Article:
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Showing posts with label Ireland. Show all posts
Showing posts with label Ireland. Show all posts

Mar 15, 2015

Going Green on St Patrick's Day

The world goes green on 
St. Patrick's Day!



Go fullscreen, sit back and enjoy 

In Ireland every day is green!
- wish you were there!

~Irish Blessing~
May your troubles be less
and your blessings be more
and nothing but happiness
Come through your door

Check out St. Patrick's Day Selfies at 
We All Love Ireland

Visit my other posts:

 
#GoGreen4PatricksDay


edited 3/17/17



Mar 16, 2014

St. Patrick's Day Cookies

St. Patrick's Day Cookies

St. Patrick's Day Cookies 

They may not be traditional but they are fun! Whether you are planning a party or just for family, these cookies will be a big hit.

For centuries, these symbols held incredible power for the ancient Celts in every way of life. These Irish-inspired cookies are shamrocks, Celtic crosses and the Claddagh.

Ancient Celts revered the shamrock because of the trinity of its leaves. 

The Celtic cross is a symbol representing the meeting place of the Divine energies.

The heart of the Claddagh represents love, the crown is symbolic of loyalty, and the hands represent friendship.

Tips to make Perfect Cookies / Top 10 Cookie-Baking Tips / Tips for Decorating Cookies

Love this photo of St. Patrick's Day Cookies
used with permission from Oh Sugar Events Claddagh

Celtic Symbols and Signs

edited 3/17/2017

Feb 1, 2014

Happy St. Brigid's Day to one and all

Saint Brigid of Kildare
Our Lady and Saint Non's chapel
Today is the festival of St. Brigid, the beginning of the old Celtic season of Imbolc, or Imbolg (pronounced i-MOLK or i-MOLG ), also called (Saint) Brigid's Day, a Gaelic festival marking the beginning of spring.

Christians, especially in Ireland, observe February 1 as the feast day of Saint Brigid (of Kildare), one of the patron saints of Ireland.

St. Brigid's Blessing
"Go down on your knees, do homage, and let blessed Brigid enter the house"

May Brigid bless the house wherein you dwell.
Bless every fireside, every wall and door.
Bless every heart that beats beneath its roof.
Bless every hand that toils to bring it joy.
Bless every foot that walks its portals through.
May Brigid bless the house that shelters you.

Brigid is also referred to as the "triple goddess of Smithcraft (with Celtic warriors invoking her protection before battle), Healing, and Poetry and the Arts. In folklore St. Brigid became the principal focus of the feast of Imbolc.


 Imbolc - the coming of Spring - the great wheel of the year turns again on February 1st, with the ancient sacred day of the Celtic goddess Brigid - Mother Goddess of Ireland - also called Brigit, Bride, Brighid, and Brigantia. The root of her name means 'bright' or 'exalted', and possibly 'firebrand'." ~Hamish Burgess Celtic Artist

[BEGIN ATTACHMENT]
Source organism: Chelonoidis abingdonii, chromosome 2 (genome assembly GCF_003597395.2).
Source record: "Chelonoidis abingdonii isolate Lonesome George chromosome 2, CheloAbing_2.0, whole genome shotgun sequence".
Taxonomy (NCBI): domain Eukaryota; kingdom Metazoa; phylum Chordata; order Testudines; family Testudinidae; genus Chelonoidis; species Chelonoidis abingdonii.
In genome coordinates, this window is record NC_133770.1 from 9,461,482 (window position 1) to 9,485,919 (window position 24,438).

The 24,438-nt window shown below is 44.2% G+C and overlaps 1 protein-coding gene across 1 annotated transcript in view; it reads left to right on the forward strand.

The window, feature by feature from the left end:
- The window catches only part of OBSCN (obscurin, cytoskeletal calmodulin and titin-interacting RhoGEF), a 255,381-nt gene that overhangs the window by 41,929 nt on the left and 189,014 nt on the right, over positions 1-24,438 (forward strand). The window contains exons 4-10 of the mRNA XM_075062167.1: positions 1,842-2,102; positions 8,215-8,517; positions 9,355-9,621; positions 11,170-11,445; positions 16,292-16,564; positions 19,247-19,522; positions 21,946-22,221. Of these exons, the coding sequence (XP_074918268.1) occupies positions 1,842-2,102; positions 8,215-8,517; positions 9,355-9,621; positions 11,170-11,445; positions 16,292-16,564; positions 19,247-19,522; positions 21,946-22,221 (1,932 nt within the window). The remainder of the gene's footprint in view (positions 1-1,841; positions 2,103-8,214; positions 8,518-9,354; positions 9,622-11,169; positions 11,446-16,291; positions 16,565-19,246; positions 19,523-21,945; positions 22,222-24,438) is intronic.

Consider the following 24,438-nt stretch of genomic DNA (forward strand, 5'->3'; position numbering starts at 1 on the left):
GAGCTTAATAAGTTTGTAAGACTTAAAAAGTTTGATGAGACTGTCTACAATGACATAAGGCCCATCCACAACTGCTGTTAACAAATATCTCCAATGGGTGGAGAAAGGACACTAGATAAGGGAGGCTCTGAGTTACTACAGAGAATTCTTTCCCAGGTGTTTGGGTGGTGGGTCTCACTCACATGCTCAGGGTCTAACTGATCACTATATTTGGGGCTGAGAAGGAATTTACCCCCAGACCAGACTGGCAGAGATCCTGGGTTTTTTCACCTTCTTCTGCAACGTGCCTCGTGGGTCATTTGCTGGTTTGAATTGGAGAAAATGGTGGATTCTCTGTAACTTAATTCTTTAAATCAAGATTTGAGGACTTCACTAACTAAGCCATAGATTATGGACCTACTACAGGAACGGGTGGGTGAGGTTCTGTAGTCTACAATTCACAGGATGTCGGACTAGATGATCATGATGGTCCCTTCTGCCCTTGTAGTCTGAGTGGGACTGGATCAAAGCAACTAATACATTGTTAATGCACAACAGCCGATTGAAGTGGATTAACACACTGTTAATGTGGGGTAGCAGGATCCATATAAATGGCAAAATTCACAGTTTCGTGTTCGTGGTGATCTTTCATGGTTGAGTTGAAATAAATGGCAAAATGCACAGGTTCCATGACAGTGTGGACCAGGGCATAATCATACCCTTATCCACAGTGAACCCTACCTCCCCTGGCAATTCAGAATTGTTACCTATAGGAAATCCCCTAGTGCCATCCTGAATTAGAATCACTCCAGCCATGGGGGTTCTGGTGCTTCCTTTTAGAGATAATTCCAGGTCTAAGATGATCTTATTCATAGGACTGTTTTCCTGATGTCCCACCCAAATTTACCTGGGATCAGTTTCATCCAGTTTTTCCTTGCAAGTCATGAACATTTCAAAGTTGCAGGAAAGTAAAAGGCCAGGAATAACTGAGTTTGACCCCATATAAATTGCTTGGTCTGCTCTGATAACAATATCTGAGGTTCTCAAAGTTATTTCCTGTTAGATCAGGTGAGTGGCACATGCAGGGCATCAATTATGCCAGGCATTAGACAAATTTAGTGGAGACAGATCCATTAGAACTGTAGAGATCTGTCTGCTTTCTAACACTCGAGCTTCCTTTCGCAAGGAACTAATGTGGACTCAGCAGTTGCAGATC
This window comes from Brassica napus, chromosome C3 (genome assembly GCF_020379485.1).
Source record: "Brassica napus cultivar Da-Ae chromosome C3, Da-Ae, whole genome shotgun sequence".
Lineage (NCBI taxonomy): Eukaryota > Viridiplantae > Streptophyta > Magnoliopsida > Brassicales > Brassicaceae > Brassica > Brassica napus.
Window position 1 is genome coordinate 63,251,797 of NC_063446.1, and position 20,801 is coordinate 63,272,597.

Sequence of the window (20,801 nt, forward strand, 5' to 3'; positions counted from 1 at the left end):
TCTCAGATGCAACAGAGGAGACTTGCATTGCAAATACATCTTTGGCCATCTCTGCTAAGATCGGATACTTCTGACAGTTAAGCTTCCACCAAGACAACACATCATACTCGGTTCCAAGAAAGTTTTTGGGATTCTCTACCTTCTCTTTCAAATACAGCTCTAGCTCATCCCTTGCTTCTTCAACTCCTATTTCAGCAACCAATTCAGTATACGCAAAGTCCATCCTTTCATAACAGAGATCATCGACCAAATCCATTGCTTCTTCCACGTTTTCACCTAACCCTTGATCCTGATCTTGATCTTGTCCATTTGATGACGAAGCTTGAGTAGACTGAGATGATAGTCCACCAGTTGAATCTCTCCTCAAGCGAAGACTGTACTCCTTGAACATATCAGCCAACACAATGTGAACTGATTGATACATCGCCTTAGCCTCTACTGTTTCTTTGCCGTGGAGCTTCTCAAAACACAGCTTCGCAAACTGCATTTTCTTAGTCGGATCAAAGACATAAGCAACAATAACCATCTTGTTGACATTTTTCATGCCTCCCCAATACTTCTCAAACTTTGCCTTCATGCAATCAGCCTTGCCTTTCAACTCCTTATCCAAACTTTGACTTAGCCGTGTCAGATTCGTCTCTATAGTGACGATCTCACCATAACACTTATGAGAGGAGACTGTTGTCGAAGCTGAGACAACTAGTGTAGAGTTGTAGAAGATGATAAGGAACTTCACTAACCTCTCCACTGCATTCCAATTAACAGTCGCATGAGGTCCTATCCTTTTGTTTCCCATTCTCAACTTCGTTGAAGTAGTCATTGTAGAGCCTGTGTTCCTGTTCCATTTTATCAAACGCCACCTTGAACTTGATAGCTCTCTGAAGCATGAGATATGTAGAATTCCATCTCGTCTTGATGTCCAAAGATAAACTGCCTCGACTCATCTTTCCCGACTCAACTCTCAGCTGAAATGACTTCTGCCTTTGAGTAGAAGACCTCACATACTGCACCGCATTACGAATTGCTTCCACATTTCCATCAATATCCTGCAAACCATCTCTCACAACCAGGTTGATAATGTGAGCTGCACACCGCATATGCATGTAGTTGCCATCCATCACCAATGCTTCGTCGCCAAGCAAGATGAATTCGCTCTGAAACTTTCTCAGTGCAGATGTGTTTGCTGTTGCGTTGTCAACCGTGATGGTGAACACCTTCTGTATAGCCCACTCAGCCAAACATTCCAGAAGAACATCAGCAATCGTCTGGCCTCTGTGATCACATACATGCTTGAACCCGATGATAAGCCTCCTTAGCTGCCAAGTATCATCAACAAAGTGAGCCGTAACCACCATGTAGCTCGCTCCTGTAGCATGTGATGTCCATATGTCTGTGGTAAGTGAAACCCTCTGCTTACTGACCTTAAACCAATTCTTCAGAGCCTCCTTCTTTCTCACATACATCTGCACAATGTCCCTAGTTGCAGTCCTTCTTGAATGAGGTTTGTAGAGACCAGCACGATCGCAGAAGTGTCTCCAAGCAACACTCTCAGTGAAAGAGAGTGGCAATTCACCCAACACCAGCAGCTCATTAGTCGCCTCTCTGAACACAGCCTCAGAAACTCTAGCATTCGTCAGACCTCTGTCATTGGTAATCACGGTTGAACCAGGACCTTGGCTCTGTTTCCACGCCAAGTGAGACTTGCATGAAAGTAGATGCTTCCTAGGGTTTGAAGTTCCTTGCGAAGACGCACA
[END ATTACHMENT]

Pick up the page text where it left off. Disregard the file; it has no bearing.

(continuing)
Reference to this holiday is found in some of the earliest Old Irish literature, from the 10th century. It was a festival of the hearth and home, and a celebration of the lengthening days and the early signs of spring. Celebrations often involved hearthfires, special foods, candles or a bonfire if the weather permitted. Fire and purification were an important part of the festival. The lighting of candles and fires represented the return of warmth and the increasing power of the Sun over the coming months.
St.Brigit's Cross

The wickerwork cross,  known as St.Brigit's Cross, has been a popular talisman of St. Brigid since the 17th century and it is widely believed to be a Christian symbol. But its origins lie in much older traditions and folklore. It is thought to have origins in the ancient symbol for the sun.

Many rituals are associated with the making of the crosses. It was traditionally believed that a Brigid's Cross protects the house from fire and evil. It is hung in many Irish kitchens for this purpose.

The cross is usually woven out of rushes and sometimes straw. It consists of a central square surrounded by four arms at right angles and adorns the doors and rafters of Irish homes, usually in the kitchen, warding off fire and evil. Traditionally, before being placed the crosses "would sometimes be blessed with holy water, a ritual with connotations simultaneously Christian and Pagan."

This video will show you how to make your own St. Brigit's Cross:



How will you celebrate?



Happy Saint David's Day For My Welsh Friends
Celtic Calendar Gifts

Celtic Women The Genetic Code 
Irish Celtic Snow Globes Gifts
Celebrating Scotland


Images:
*Our Lady and Saint Non's chapel ( St Davids, Wales ). Stained glass window ( 1934 ) showing Saint Bride ( Brigid of Kildare )
Licensed under the Creative Commons Attribution-Share Alike 3.0 Unported
*Saint Brigid's cross, made from rushes from County Down by Culnacreann
Licensed under the Creative Commons Attribution 3.0 Unported license

Edited 2/1/16